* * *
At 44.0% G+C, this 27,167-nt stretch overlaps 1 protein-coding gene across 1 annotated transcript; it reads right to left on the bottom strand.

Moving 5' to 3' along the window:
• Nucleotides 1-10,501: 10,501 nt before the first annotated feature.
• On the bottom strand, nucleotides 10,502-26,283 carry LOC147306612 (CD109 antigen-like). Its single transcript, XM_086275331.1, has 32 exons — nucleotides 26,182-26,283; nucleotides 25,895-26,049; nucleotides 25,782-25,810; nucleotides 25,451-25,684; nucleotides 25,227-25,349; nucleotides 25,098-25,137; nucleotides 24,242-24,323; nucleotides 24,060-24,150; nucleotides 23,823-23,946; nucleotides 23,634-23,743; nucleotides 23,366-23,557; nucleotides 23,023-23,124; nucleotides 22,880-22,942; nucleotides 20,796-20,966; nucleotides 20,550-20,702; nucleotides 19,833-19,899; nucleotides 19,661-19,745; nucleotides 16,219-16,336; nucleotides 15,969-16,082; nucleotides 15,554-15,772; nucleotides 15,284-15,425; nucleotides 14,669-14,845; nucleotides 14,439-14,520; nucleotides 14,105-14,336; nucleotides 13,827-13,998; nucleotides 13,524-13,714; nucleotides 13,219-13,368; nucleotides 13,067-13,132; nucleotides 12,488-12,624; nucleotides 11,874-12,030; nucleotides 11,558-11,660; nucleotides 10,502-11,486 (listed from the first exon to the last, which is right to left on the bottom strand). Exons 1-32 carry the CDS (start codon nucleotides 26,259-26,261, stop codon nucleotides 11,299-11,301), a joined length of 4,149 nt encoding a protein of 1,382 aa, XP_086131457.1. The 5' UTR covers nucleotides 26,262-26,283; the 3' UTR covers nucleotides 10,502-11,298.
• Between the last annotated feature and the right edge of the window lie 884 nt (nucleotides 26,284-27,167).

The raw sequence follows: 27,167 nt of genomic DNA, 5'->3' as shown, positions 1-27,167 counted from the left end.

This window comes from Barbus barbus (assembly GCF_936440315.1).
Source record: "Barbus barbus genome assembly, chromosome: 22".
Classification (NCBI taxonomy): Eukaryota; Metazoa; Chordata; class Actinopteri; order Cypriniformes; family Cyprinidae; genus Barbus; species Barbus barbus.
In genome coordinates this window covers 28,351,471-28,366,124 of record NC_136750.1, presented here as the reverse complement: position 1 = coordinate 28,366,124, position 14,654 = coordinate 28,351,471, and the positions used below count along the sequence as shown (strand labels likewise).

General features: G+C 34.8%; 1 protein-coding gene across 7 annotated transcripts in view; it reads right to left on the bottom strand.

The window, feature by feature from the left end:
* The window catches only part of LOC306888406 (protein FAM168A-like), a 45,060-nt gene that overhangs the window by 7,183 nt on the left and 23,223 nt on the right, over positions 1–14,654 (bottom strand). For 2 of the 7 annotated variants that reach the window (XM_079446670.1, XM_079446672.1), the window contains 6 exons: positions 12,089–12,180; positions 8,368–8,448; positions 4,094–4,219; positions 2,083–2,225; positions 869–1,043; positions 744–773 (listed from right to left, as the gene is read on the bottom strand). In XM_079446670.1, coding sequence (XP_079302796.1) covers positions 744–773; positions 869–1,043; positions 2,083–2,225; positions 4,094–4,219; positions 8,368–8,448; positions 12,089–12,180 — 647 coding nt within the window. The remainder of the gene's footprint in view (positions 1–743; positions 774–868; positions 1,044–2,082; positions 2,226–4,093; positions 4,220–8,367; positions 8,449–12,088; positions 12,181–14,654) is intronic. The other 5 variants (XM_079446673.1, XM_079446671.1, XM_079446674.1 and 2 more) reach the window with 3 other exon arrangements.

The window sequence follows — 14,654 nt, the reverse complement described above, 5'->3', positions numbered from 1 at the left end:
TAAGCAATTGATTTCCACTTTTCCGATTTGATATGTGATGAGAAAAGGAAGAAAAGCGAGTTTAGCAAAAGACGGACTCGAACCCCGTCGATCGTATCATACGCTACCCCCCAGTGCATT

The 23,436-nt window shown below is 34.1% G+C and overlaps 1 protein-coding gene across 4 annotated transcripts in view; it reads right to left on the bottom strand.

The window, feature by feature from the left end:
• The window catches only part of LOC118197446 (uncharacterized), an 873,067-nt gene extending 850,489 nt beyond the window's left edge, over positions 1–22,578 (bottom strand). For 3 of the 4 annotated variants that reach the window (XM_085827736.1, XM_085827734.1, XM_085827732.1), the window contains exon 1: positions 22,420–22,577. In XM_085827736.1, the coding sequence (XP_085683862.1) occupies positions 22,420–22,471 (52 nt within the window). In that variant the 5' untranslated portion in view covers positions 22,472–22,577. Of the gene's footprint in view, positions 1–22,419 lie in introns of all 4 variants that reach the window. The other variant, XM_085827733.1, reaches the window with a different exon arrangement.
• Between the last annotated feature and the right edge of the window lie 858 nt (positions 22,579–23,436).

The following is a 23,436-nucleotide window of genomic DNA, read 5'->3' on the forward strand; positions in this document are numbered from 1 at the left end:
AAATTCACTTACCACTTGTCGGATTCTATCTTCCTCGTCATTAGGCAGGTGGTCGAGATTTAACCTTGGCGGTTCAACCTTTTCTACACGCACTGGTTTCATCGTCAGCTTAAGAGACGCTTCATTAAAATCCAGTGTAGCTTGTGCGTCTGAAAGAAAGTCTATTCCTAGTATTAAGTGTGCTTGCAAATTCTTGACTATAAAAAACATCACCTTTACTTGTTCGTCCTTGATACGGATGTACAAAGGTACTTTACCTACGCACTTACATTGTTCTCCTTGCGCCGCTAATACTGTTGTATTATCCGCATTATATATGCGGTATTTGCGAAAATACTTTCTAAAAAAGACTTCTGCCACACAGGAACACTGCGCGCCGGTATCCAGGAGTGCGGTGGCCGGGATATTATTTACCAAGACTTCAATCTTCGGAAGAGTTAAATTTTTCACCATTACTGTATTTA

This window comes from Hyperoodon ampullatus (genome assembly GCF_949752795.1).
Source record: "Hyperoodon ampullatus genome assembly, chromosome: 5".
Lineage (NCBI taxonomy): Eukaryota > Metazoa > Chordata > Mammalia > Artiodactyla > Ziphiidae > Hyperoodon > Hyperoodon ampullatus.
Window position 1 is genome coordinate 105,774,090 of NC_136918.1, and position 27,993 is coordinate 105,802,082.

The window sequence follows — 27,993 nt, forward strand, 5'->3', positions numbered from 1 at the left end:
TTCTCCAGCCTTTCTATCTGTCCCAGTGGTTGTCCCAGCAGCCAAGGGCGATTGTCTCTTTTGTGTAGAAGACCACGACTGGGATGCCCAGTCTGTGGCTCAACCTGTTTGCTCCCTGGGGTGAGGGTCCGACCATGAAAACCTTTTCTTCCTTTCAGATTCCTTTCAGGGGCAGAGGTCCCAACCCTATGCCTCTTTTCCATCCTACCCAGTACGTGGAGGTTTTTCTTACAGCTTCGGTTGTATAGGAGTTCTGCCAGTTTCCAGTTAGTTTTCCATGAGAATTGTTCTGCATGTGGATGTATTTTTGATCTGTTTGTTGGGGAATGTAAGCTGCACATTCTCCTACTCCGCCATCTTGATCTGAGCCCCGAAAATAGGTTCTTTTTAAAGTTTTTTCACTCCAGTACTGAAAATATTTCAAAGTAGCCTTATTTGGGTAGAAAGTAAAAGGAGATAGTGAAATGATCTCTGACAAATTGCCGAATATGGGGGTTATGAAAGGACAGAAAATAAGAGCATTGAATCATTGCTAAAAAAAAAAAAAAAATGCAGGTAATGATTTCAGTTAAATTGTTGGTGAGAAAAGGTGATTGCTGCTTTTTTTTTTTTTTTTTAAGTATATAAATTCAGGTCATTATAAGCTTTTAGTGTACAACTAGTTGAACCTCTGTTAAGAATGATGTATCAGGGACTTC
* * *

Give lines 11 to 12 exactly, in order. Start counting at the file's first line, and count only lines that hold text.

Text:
General features: G+C 34.8%; 1 protein-coding gene across 7 annotated transcripts in view; it reads right to left on the bottom strand.

The window, feature by feature from the left end: